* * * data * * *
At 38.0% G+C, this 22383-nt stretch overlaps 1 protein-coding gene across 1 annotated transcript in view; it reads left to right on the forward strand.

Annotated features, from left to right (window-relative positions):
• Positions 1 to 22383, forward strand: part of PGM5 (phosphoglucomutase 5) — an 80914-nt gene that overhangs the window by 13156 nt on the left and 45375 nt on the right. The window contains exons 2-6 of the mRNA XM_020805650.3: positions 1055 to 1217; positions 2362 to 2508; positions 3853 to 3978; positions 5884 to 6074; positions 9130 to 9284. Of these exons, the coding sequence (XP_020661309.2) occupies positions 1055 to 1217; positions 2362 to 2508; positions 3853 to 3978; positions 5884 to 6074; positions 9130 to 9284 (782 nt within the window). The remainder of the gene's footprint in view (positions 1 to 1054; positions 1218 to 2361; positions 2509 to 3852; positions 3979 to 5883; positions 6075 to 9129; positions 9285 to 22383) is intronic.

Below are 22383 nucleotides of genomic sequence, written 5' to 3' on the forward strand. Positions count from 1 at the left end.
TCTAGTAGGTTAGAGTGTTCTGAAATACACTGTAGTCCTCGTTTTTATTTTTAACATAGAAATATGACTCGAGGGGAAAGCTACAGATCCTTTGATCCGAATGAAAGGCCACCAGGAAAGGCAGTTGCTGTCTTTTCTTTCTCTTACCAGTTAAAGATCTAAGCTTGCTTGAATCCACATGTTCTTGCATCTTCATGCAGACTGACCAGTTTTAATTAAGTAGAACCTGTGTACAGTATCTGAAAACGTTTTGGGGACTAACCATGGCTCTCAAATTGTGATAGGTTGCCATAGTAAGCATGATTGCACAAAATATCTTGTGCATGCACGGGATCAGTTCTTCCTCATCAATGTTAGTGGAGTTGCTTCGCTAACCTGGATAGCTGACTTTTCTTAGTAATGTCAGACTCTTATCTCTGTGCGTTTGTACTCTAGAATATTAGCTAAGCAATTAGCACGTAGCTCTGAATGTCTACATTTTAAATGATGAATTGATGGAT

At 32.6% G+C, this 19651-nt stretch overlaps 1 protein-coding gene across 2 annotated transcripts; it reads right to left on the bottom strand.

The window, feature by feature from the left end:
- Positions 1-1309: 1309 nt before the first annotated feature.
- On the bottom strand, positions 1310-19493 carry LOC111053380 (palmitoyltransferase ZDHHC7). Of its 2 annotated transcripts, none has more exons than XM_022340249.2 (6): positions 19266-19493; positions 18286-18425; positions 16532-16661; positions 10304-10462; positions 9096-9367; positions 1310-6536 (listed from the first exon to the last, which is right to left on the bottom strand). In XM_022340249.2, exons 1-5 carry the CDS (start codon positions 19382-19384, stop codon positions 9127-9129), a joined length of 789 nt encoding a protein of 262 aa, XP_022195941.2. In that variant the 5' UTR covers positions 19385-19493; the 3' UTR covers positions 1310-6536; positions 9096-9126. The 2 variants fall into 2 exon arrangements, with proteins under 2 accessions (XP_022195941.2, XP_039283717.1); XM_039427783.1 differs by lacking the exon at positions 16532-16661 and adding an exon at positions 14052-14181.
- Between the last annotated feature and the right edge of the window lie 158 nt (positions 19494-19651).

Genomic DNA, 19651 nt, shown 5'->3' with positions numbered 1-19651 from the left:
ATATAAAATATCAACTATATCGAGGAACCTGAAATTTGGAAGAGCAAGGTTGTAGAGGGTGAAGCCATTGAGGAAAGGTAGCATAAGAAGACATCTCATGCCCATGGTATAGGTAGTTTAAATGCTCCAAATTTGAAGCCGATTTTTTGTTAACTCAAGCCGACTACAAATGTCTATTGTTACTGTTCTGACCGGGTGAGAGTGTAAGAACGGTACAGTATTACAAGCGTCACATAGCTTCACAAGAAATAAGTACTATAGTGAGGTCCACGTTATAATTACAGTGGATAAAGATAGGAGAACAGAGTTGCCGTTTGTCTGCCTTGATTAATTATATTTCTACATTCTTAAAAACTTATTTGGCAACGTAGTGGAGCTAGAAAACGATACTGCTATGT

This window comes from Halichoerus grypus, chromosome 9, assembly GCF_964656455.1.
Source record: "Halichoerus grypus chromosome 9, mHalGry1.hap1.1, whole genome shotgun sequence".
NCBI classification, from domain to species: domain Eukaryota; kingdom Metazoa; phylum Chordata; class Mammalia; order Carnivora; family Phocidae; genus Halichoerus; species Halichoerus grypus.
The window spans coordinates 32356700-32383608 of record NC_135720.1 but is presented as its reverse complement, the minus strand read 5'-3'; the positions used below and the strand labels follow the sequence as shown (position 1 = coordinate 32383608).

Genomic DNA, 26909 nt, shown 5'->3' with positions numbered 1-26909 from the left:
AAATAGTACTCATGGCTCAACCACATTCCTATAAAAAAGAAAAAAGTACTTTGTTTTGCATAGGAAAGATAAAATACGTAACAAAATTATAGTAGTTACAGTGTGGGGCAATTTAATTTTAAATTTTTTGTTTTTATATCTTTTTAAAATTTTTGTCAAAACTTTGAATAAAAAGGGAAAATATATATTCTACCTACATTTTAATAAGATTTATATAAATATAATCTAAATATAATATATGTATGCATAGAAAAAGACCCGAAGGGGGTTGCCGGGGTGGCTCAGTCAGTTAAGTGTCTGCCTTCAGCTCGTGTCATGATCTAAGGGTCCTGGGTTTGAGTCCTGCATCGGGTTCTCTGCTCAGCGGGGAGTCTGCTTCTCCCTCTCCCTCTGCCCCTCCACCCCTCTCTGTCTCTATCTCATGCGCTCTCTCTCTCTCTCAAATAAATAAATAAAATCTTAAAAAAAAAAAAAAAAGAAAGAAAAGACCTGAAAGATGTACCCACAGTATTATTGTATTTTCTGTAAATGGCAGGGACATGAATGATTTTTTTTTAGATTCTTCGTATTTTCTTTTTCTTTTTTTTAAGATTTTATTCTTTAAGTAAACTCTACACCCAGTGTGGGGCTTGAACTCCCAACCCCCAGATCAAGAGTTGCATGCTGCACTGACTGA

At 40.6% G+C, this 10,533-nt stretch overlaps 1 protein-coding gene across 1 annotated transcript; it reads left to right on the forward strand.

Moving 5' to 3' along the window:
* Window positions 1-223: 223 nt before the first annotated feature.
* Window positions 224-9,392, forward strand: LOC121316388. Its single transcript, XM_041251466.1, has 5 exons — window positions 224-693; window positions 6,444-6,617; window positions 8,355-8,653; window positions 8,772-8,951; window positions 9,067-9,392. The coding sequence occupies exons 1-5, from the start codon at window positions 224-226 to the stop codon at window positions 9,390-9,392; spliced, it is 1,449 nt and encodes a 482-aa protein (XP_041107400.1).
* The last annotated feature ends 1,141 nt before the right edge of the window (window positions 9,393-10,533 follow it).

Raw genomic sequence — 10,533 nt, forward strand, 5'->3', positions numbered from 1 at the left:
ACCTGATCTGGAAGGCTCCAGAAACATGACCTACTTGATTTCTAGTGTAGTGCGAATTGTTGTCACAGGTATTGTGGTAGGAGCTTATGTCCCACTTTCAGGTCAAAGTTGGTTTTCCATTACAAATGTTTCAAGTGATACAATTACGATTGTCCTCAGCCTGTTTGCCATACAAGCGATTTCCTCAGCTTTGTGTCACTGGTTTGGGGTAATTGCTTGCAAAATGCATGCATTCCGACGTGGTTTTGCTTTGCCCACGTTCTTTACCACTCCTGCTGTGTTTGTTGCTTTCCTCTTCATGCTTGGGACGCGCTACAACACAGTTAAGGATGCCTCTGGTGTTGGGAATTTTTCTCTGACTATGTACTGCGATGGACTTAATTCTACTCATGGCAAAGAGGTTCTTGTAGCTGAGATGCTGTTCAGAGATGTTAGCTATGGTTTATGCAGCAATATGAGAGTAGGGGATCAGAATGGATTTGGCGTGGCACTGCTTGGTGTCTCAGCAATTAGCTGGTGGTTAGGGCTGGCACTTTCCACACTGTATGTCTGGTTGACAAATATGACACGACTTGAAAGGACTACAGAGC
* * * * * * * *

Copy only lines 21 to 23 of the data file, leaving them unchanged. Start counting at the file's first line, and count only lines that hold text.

* Window positions 1-223: 223 nt before the first annotated feature.
* Window positions 224-9,392, forward strand: LOC121316388. Its single transcript, XM_041251466.1, has 5 exons — window positions 224-693; window positions 6,444-6,617; window positions 8,355-8,653; window positions 8,772-8,951; window positions 9,067-9,392. The coding sequence occupies exons 1-5, from the start codon at window positions 224-226 to the stop codon at window positions 9,390-9,392; spliced, it is 1,449 nt and encodes a 482-aa protein (XP_041107400.1).
* The last annotated feature ends 1,141 nt before the right edge of the window (window positions 9,393-10,533 follow it).